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Good morning! This is my first post here, and my first time diving into the world of microcontrollers. Bear with me, as I describe this theoretical project.

I've got an Arduino Mega 2560, two Arduino Unos, one accelerometer, two Wii Nunchucks (with Nunchucky adapters) and two 3-axis joysticks. I'm curious how to go about wiring/programming the two Unos to the Mega as slaves; both with one nunchuck and joystick going to them to control a set of servos/actuators each, for a total two sets of servos/actuators. The accelerometer will be connected directly to the Mega, and will control a third set of servos/actuators via head-tracking (accelerometer mounted to a headset).

I've been reading all over, and the first thing I need to learn is how to go about establishing I2C between the Mega and two Unos. I found a few diagrams, but wasn't sure if that way was best for my application. After the I2C is established, I am interested in learning how to make accelerometers and joystick potentiometers most effectively control servos and actuators. I'm also interested in how to program buttons to playback pre-programmed servo sequences, but I'm getting way ahead of myself. If anyone's wondering about this project, it's for a large animatronic suit. Any advice is welcome, and thanks for reading!

*edit: I made a sketch in Fritzing to give you an idea of what I have in mind. Don't mind the accelerometer on the left- that'll come later when I get into solenoids. enter image description here

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    Welcome to StackExchange! This is a very broad question, or indeed, series of questions. You can read my thread about I2C - but for the rest I suggest you break it into a series of more specific questions. Your project sounds feasible. Have fun! – Nick Gammon Sep 6 '15 at 20:39
  • Just my opinion, but usually I tend to create networks of microcontrollers only when strictly necessary. This includes cases where two or more parts have to communicate wirelessly, or when one uC is too small (usually flash, but sometimes even pins, even if it is easier to use port expanders). If you want to make them communicate for learning how different buses work, ok, but if you have a project in mind better pack everything inside a single arduino; if it lacks resources, expand, but usually this is not the case ;) – frarugi87 Sep 27 '17 at 7:29
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Welcome to the wonderful world of microcontrollers! Looks like an exciting project, and you will definitely learn a lot!

As for wiring with I2C, you have a few things to connect:

  • SDA (the "data" line)
  • SCK (the "clock" line)
  • GND (ground)

For I2C (which is also called TWI for two-wire interface), you connect all like lines together. This means connect all the SDA pins (analog pin 4 [A4] on Unos, digital pin 20 on the Mega) and all the SCK pins (analog pin 5 [A5] on the Unos, digital pin 21 on the Megas). I think the schematic is different than this. I can't read the actual lettering on the boards because the image resolution is not high enough. You also want to connect all the ground pins together, which you've done in your drawing.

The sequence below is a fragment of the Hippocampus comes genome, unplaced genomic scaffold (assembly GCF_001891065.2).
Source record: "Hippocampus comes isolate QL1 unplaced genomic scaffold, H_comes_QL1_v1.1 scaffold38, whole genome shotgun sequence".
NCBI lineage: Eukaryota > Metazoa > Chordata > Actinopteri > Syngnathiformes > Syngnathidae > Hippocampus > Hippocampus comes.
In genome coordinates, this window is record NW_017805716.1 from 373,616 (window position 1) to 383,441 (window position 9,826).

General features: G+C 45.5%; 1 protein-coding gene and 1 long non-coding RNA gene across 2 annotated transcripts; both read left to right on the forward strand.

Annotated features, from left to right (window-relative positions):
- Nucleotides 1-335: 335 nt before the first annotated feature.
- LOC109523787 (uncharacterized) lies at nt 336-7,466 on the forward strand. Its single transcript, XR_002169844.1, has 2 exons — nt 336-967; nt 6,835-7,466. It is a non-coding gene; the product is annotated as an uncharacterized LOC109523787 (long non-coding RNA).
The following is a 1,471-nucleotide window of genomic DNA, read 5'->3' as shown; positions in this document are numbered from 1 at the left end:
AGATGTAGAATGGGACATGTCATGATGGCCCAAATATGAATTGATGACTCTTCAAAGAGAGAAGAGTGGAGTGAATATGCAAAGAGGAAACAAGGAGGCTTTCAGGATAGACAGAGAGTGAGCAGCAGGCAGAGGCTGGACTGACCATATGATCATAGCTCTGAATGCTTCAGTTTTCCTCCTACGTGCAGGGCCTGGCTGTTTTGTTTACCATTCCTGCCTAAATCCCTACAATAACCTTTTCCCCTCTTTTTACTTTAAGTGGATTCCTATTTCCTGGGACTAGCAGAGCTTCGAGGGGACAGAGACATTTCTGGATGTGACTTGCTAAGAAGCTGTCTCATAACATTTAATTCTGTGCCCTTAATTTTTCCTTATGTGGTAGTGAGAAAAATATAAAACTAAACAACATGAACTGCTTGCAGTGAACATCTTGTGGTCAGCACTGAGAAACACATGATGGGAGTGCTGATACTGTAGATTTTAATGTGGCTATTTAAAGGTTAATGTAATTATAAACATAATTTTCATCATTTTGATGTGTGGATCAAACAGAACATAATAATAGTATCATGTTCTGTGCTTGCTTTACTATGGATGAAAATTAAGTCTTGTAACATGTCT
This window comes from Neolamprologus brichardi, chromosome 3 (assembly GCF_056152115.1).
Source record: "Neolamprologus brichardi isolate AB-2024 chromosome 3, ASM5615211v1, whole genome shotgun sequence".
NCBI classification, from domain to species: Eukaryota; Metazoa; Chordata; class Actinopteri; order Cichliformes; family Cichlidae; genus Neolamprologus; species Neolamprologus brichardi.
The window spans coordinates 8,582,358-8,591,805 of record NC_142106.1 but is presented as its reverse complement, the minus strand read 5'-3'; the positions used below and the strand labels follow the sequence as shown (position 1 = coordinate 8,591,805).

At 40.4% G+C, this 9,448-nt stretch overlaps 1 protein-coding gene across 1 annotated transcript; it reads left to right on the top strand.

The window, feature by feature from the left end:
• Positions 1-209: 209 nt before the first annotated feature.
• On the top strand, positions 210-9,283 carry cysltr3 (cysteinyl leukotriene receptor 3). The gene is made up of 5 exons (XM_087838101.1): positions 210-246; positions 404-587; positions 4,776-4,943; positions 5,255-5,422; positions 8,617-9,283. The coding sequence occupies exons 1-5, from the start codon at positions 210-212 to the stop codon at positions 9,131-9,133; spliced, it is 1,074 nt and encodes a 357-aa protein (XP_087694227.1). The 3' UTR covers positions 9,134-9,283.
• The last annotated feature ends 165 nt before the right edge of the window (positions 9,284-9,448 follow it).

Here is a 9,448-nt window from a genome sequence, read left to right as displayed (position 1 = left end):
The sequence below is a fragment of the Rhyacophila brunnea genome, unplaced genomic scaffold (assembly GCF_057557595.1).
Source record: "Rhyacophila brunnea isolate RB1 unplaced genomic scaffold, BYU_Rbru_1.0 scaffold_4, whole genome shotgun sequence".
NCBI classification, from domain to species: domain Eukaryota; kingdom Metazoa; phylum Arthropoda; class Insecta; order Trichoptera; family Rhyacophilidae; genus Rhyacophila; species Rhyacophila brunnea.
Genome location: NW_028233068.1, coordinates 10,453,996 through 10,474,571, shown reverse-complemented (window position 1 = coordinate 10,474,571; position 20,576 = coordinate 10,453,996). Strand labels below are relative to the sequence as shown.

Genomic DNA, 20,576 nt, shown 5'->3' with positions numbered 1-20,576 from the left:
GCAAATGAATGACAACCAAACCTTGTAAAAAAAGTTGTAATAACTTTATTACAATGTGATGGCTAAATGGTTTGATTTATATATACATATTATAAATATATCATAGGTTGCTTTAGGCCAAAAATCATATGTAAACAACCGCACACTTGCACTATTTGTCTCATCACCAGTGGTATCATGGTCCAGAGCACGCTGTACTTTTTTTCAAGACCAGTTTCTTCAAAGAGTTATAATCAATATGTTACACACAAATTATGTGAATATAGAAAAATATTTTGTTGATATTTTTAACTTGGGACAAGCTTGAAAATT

If you want a quick way to get up and running with I2C, use the example sketches in the Arduino programming environment. Open up Arduino, then go to File > Examples > Wire. In your case, I would pick one master and use the other two as slaves. I would try using the master_writer on the Mega and slave_receiver on the 2 Unos. A good idea would be to leave all of the accelerometers, potentiometers, etc. off to start. Just have the master send a command to the two slaves, and when they receive it they can light up their on-board LED:

digitalWrite(13, HIGH)

Another note: the Fritzing sketch shows a 3.7V battery powering the Arduinos, but they need 6-20V and it's best to use 7-12V. This may just be a filler battery you threw in for the drawing, I understand. Just in case, I thought I'd mention it.

As suggested by Nick Gammon above, you will probably get the best response by breaking up the rest of your post into individual questions. Good luck with your project! Sounds like a fun one!

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Firstly, you need to study a bit of the I2C protocol.

In it, there is an expanation about something called Address, and something more about specifying the master or the slave nodes.

So, you need test some points prior to mount all the system.

  • Test the master I2C communication.
  • Test the first I2C slave with its address.
  • Test the second I2C slave with its address.
  • Test the interconection between the 3 elements (remember to put pullup resistors in SDA and SCL!)

Hope it helps

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Arduino or AVR chips not use I2C protocol, but technically alternative TWI = it's not full I2C protocol. Please not use external pullup resistors with SDA and SCL on Arduino, if you not disable internal pullups. Arduino IDE has I2C/TWI library activated with internal pullups on begin transmitting and internal pullups are 10-50K. AVR chips have pullups integrated. The TWI does not set it as 100% open-drain. Because there are protection clamping diodes to VCC and GND. If an Arduino is Slave, and it has the power turned off, that will keep the SDA and SCL low via the diodes.

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